The Government had planned to break away from national defamation laws to give corporations with more than 10 employees the right to sue groups or individuals who made false or misleading claims about their products.
It was an election promise designed to protect the forest industry from damaging market campaigns by environmental groups.
But the move prompted a backlash from the legal sector which feared "forum shopping" where corporations from elsewhere would file suits in Tasmania.
Read the full story on the ABC website.
Article by Bob Brown in The Mercury. 29 January 2015.
Tasmanian Wilderness World Heritage Area. Photo: Dan Broun
Tasmania's Aboriginal and non-Aboriginal communities alike have a diversity of views on nature versus development. So Emma Lee's opinion (24 January) and criticism of the Tasmanian Wilderness Society and me and our role in protecting the Tasmanian Wilderness World Heritage Area (TWWHA) is welcome in the arena of public debate and invites a reply.
Our campaigns, and crucial Aboriginal campaigning, did save the Franklin River from damming, Precipitous Bluff from mining for cement, and the Alma River forest from clearfelling.
However Emma wrote no criticism of the Hodgman government's intention, powered by Simon Currant's Tourism Council, to open the door to future logging, mining and monopoly tourism in the TWWHA through removing the wilderness status and other protections won so long ago.
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in The Guardian Jan 2015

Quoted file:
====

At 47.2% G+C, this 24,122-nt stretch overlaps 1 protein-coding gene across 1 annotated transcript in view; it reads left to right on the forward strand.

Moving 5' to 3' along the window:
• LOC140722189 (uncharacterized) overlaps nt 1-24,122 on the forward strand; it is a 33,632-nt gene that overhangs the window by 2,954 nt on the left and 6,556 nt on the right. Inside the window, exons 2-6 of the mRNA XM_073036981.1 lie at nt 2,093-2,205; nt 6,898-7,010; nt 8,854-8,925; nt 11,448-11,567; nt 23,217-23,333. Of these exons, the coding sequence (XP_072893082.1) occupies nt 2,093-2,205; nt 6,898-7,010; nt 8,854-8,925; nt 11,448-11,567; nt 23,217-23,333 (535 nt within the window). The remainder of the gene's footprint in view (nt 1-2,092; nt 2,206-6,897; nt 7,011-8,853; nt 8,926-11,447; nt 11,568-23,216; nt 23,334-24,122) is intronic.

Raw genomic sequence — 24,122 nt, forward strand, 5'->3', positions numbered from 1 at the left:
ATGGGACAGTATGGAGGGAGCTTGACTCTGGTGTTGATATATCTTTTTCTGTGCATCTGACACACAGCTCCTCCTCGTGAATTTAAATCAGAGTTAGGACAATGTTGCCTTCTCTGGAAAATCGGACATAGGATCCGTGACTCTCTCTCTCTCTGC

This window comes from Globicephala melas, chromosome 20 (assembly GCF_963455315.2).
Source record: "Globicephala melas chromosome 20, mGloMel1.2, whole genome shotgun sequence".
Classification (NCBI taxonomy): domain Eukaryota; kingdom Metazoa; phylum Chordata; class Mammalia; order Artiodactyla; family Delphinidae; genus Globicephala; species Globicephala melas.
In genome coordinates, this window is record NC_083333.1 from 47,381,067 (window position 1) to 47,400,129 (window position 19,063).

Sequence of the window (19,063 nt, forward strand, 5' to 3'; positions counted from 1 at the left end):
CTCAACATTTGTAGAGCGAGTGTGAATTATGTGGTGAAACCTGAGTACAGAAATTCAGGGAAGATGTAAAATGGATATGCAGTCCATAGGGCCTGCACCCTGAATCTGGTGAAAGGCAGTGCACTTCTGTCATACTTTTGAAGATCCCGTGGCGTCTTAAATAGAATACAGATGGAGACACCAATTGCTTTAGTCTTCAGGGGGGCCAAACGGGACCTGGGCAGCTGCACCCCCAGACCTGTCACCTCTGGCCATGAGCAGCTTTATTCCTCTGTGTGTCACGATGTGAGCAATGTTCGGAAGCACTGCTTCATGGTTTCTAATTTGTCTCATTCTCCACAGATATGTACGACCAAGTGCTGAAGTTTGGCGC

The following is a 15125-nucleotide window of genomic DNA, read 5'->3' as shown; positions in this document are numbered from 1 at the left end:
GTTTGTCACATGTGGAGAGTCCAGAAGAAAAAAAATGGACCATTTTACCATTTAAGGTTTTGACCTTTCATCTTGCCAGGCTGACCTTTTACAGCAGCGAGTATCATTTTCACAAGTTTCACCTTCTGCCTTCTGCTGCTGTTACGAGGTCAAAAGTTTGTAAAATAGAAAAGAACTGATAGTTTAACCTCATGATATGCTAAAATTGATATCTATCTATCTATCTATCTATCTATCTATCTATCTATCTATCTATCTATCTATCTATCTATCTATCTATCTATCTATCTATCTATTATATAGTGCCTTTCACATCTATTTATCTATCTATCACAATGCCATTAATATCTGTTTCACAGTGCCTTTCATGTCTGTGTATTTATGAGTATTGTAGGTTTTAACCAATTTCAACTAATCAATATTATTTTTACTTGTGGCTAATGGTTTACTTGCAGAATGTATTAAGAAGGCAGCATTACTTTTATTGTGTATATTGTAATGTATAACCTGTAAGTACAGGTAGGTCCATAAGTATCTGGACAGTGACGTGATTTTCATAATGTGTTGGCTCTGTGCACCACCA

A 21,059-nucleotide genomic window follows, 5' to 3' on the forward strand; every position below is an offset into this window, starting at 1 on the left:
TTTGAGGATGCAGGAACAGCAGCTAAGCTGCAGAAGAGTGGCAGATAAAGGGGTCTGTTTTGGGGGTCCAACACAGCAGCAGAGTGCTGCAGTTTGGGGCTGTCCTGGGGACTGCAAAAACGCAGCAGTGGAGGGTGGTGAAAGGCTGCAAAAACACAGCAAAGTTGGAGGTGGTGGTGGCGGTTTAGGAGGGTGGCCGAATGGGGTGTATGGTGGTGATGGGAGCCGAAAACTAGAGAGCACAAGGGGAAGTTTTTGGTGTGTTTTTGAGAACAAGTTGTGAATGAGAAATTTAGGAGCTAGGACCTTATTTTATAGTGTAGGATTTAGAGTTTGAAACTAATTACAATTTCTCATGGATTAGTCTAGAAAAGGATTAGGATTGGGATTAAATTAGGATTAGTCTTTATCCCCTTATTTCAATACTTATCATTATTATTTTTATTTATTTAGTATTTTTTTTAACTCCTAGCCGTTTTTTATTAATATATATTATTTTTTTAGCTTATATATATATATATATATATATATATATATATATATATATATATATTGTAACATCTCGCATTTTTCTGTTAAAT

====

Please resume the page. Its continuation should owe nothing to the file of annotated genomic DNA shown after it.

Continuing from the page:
"Tasmania wants to break ranks with uniform defamation laws to allow companies to take action against individuals. Where’s Tim Wilson when we need him?"
"To further restrict the ability of public interest campaigners to press their case, as the Tasmanian government proposes, is to make Australia’s free speech landscape deeply depressing."
Read the full story on theguardian.com
Bob McDonald, Naturalist. Article in tasmaniantimes.com: Jan 14, 2015
Bill Gammage’s popular book ‘The Biggest Estate on Earth: How Aborigines Made Australia’ contains many fundamental flaws and represents ‘blind advocacy’ for repeated burning’ because ‘Aboriginal people did it’.
Like Keith Windshuttle’s ‘Fabrication of Aboriginal History’, Bill Gammage only pursued references - and interpretation of references - that supported his ‘hypothesis’. For Gammage that hypothesis is that all Aboriginal people farmed all of Australia using fire. This proposition was first published by Rhys Jones in an article in Australian Natural History in 1969 ‘Firestick Farming’ - and the references Jones used have as little merit as Gammage’s.
Jones used a painting of Lesueur from 1802 to show landscape burning by Tasmanian Aboriginal people when the painting is clearly of smoke signals. He quoted Peron observing the Derwent River ‘ablaze’ while Peron stated that ‘Tasmanians’ lit the fire to see them off. Bill Gammage now travels the country advocating frequent burning. He is not in any way qualified to do so and often does not look at the bush in these places before he advocates burning. He quotes no Aboriginal people or stories and ignores scientific evidence that cast doubt on his theories.
Read the full article on tasmaniantimes.com